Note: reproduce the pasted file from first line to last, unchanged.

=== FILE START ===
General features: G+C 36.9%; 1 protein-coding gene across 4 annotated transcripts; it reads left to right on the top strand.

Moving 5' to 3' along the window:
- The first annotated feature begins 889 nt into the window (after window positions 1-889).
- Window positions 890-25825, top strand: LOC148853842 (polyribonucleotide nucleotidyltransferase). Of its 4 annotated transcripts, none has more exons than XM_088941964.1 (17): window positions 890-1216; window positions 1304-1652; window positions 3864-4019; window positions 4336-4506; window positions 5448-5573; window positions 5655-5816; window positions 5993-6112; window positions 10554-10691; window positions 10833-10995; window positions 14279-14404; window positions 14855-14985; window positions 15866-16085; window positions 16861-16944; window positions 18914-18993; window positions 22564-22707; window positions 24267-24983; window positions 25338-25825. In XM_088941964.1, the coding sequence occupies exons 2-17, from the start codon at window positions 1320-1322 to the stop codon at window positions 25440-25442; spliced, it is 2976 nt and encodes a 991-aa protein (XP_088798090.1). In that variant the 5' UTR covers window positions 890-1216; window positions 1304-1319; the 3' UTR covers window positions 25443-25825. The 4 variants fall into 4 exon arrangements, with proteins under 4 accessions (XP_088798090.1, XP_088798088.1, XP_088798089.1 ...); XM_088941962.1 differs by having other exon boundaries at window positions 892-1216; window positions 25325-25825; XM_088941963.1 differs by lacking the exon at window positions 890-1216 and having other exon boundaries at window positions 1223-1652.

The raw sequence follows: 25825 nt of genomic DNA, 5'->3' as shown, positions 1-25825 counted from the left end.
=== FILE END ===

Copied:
General features: G+C 36.9%; 1 protein-coding gene across 4 annotated transcripts; it reads left to right on the top strand.

Moving 5' to 3' along the window:
- The first annotated feature begins 889 nt into the window (after window positions 1-889).
- Window positions 890-25825, top strand: LOC148853842 (polyribonucleotide nucleotidyltransferase). Of its 4 annotated transcripts, none has more exons than XM_088941964.1 (17): window positions 890-1216; window positions 1304-1652; window positions 3864-4019; window positions 4336-4506; window positions 5448-5573; window positions 5655-5816; window positions 5993-6112; window positions 10554-10691; window positions 10833-10995; window positions 14279-14404; window positions 14855-14985; window positions 15866-16085; window positions 16861-16944; window positions 18914-18993; window positions 22564-22707; window positions 24267-24983; window positions 25338-25825. In XM_088941964.1, the coding sequence occupies exons 2-17, from the start codon at window positions 1320-1322 to the stop codon at window positions 25440-25442; spliced, it is 2976 nt and encodes a 991-aa protein (XP_088798090.1). In that variant the 5' UTR covers window positions 890-1216; window positions 1304-1319; the 3' UTR covers window positions 25443-25825. The 4 variants fall into 4 exon arrangements, with proteins under 4 accessions (XP_088798090.1, XP_088798088.1, XP_088798089.1 ...); XM_088941962.1 differs by having other exon boundaries at window positions 892-1216; window positions 25325-25825; XM_088941963.1 differs by lacking the exon at window positions 890-1216 and having other exon boundaries at window positions 1223-1652.

The raw sequence follows: 25825 nt of genomic DNA, 5'->3' as shown, positions 1-25825 counted from the left end.